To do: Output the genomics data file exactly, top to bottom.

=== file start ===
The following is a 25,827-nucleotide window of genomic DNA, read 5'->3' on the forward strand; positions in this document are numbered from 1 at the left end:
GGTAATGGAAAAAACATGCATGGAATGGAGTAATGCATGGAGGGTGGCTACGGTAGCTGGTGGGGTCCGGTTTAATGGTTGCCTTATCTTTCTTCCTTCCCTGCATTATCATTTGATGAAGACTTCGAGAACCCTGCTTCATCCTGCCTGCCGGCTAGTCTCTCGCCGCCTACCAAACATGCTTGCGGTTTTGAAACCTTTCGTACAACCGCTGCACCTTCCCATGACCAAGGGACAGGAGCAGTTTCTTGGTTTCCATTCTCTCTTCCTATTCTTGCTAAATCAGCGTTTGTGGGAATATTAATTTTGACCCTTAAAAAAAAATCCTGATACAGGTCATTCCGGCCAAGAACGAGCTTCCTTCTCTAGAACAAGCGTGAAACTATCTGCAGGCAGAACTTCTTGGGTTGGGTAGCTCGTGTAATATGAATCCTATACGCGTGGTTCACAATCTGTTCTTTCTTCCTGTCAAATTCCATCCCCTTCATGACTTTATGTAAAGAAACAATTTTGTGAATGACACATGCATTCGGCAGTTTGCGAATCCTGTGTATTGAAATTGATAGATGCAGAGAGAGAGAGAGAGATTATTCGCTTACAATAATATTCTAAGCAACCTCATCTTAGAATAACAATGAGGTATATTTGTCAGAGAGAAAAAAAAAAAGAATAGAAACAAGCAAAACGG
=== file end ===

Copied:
The following is a 25,827-nucleotide window of genomic DNA, read 5'->3' on the forward strand; positions in this document are numbered from 1 at the left end:
GGTAATGGAAAAAACATGCATGGAATGGAGTAATGCATGGAGGGTGGCTACGGTAGCTGGTGGGGTCCGGTTTAATGGTTGCCTTATCTTTCTTCCTTCCCTGCATTATCATTTGATGAAGACTTCGAGAACCCTGCTTCATCCTGCCTGCCGGCTAGTCTCTCGCCGCCTACCAAACATGCTTGCGGTTTTGAAACCTTTCGTACAACCGCTGCACCTTCCCATGACCAAGGGACAGGAGCAGTTTCTTGGTTTCCATTCTCTCTTCCTATTCTTGCTAAATCAGCGTTTGTGGGAATATTAATTTTGACCCTTAAAAAAAAATCCTGATACAGGTCATTCCGGCCAAGAACGAGCTTCCTTCTCTAGAACAAGCGTGAAACTATCTGCAGGCAGAACTTCTTGGGTTGGGTAGCTCGTGTAATATGAATCCTATACGCGTGGTTCACAATCTGTTCTTTCTTCCTGTCAAATTCCATCCCCTTCATGACTTTATGTAAAGAAACAATTTTGTGAATGACACATGCATTCGGCAGTTTGCGAATCCTGTGTATTGAAATTGATAGATGCAGAGAGAGAGAGAGAGATTATTCGCTTACAATAATATTCTAAGCAACCTCATCTTAGAATAACAATGAGGTATATTTGTCAGAGAGAAAAAAAAAAAGAATAGAAACAAGCAAAACGG